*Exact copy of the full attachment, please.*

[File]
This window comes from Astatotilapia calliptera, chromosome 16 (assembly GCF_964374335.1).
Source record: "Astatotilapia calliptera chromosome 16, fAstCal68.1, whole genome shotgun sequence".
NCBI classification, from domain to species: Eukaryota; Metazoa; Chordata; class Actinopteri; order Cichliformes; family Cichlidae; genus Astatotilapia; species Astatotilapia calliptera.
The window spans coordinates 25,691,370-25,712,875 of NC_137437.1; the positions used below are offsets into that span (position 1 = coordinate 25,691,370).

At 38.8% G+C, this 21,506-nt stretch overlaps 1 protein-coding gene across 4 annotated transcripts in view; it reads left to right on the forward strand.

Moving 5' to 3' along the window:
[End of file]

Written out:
This window comes from Astatotilapia calliptera, chromosome 16 (assembly GCF_964374335.1).
Source record: "Astatotilapia calliptera chromosome 16, fAstCal68.1, whole genome shotgun sequence".
NCBI classification, from domain to species: Eukaryota; Metazoa; Chordata; class Actinopteri; order Cichliformes; family Cichlidae; genus Astatotilapia; species Astatotilapia calliptera.
The window spans coordinates 25,691,370-25,712,875 of NC_137437.1; the positions used below are offsets into that span (position 1 = coordinate 25,691,370).

At 38.8% G+C, this 21,506-nt stretch overlaps 1 protein-coding gene across 4 annotated transcripts in view; it reads left to right on the forward strand.

Moving 5' to 3' along the window: